We worked an area close to the Norweste Banks on Wednesday. The sea was alive with plenty of bait, tuna and bird action. Soon Gavin hooked up on a solid 700 lb blue marlin which grabbed a Pulsator tube on the left long. Not long after releasing Gavin’s fish, I hooked up on a feisty 200 lb blue which gave us an impressive acrobatic display before it was released. Cape Verde has an unofficial rule not to kill and boat a fish unless it is estimated to be a grander, a policy I firmly support.
The next morning the conditions changed for the worse up north and we returned to the São Vicente area on Thursday where Gavin caught and released a sailfish.
While the conditions were somewhat unfavourable and fishing was slow, I used the opportunity to learn how to rig skip baits and make knots from our capable deck hand, Sammy.
Friday started out slow with Ryan marking just a couple of fish in the São Vicente area. Around 2.30pm he marked a big fish 90 metres below the surface. I knew this was the one. Ryan worked the area and approximately half an hour later we heard a big smack on the Big John Pulsator teaser. Nobody saw the fish coming into the spread, but as it was my turn, I grabbed the small pitch rod and pitched. A solid 900 lb blue marlin engulfed the pitch bait in a flash. Following Ryan’s instructions I tightened up approximately eight seconds later.
Soon a “submarine” broke the surface and took off; three quarters of the spool was quickly emptied. I was on with the biggest blue marlin of my life on 50 lb gear in a stand-up harness.
A furious battle ensued and, with great skill and teamwork from Ryan and the crew, the swivel tipped the rod with Sammy hanging on to the leader for dear life. I could rightfully claim my first 900 lb blue marlin on 80 lb IGFA rated line.
Little did I know that the fight had only started.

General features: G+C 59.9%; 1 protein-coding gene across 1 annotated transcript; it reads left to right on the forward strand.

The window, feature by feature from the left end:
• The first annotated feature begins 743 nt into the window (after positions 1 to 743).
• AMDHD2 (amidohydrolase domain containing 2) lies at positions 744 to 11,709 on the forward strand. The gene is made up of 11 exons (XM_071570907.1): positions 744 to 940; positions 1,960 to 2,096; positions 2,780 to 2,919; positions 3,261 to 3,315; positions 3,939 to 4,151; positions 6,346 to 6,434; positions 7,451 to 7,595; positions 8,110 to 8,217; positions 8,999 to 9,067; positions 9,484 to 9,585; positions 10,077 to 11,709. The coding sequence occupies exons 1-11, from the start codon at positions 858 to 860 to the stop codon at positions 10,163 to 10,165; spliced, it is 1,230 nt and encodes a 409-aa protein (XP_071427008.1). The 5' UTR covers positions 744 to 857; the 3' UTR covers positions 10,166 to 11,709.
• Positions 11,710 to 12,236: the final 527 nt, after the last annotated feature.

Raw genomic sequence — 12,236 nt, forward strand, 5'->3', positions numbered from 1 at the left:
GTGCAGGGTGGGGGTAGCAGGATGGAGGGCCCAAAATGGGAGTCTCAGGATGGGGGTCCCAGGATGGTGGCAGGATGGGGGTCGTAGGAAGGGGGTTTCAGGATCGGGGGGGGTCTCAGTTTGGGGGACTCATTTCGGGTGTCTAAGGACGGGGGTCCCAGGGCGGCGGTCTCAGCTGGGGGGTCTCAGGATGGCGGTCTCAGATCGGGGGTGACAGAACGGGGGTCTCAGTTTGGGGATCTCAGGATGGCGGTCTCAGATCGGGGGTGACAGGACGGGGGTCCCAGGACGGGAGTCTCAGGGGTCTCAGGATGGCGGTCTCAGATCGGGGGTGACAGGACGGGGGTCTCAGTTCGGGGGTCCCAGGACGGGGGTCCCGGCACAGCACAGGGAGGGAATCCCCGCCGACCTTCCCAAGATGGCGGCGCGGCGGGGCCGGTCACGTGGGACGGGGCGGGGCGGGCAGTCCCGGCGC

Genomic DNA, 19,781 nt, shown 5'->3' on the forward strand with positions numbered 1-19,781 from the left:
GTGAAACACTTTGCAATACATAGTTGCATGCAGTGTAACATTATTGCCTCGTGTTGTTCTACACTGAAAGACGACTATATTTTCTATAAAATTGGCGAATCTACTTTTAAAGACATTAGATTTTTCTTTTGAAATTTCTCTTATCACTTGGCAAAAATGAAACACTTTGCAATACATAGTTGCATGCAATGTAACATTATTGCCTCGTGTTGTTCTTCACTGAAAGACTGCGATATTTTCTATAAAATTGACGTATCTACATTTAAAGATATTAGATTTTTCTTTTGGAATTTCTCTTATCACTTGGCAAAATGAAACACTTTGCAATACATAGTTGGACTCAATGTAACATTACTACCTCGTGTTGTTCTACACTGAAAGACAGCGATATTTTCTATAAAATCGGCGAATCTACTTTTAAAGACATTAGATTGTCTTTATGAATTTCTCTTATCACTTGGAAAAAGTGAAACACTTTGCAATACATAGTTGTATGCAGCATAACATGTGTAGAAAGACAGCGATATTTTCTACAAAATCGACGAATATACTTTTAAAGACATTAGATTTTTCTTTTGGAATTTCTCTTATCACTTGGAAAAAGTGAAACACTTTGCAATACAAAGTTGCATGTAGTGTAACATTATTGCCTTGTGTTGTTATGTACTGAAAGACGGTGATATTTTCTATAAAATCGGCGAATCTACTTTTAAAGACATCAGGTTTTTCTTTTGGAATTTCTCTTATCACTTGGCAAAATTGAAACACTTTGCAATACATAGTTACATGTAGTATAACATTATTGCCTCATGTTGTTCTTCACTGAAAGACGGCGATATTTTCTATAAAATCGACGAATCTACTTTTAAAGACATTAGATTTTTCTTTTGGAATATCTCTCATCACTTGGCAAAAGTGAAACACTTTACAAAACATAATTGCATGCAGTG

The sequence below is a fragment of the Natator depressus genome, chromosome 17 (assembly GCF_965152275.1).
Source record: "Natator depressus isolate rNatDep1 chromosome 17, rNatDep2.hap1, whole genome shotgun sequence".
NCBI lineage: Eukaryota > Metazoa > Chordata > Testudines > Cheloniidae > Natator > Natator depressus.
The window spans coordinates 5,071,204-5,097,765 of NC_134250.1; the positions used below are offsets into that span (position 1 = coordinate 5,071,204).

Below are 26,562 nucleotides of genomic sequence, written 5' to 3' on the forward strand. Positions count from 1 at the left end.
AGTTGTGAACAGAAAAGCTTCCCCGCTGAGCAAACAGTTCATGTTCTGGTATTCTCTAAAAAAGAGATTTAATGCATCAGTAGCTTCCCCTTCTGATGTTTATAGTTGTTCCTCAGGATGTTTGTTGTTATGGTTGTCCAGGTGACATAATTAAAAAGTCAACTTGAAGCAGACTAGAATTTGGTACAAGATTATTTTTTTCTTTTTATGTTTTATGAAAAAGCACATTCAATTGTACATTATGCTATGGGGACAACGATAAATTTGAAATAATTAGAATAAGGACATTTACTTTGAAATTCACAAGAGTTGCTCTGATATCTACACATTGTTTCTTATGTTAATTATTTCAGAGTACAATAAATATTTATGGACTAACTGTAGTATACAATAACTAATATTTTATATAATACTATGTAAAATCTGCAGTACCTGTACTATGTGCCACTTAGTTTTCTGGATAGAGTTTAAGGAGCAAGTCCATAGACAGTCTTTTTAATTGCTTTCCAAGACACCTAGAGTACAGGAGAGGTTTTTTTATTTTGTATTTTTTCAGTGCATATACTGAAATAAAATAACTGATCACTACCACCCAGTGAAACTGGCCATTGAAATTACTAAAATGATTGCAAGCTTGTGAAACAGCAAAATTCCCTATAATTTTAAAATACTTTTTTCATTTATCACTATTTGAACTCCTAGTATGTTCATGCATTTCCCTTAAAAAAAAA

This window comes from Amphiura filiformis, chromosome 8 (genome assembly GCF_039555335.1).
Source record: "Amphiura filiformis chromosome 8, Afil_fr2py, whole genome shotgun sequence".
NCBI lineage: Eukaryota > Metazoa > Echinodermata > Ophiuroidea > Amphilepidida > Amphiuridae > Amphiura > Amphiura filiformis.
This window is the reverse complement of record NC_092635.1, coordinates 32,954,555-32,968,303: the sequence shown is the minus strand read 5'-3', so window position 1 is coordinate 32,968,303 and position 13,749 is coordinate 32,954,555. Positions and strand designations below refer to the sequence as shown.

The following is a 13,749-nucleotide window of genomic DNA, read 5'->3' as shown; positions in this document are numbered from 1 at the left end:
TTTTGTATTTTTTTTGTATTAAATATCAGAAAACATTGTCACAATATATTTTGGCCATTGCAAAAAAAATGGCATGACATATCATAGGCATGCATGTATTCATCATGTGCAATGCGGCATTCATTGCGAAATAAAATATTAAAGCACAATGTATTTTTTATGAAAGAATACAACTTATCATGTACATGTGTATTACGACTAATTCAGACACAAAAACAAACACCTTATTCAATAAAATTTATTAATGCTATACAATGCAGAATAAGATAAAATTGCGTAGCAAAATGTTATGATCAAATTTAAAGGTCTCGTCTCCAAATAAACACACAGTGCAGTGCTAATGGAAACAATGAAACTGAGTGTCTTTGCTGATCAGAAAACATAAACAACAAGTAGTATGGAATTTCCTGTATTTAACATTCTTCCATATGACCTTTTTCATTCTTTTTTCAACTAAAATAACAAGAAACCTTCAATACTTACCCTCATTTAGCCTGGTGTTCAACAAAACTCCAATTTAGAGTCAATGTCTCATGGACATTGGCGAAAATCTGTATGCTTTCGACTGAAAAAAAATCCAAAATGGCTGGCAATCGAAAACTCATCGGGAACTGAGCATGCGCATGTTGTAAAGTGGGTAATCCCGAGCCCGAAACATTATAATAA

Attempts were made to get her closer to the boat to effect a safe release, but she had other plans and the battle shifted to the next level. After two or three more attempts on the leader, she decided to sound and Ryan instructed me to push the drag to sunset to prevent the fish from dying down below. Line was still rolling off the spool at an incredible speed. The pre-set of the reel was cranked up to its maximum, and the drag lever returned to sunset. I also held on to the spool as tight as possible. She eventually stopped. By that stage the rod, line, leader and stand-up harness were all pushed beyond their limits — not to mention yours truly. Something had to break, but thankfully the rod, line, leader and knots held.
I managed to lift her with half and quarter turns on the reel, all the while anticipating a serious rod smack in the face. Ryan constantly shouted to hold the rod in case of a break off. A gruelling 40 minutes later she was approximately two metres below the boat when the circle hook literally straightened. The marlin still had plenty of stamina and fighting spirit and graciously disappeared into the blue. This was a fight and experience of a lifetime and the highlight of our trip.
Despite the unfavourable conditions and slow bite, we both caught two big ones, a small blue and a sailfish, not to mention two tuna of 17- and 25kg. We are grateful to the Na Cretcheu and her crew — Ryan, Sammy and Jah.
Cape Verde is a must for any adventurous angler with a burning desire to land a big blue marlin. Renowned skippers and anglers travel from all over the world to catch these blue marlin and I suspect that keen tuna anglers and jigging enthusiasts will soon discover Cape Verde’s gamefishing potential and flock there too.

• For further information on fishing Cape Verde contact Stuart Simpson <capeverde.bluemarlin@gmail.com>.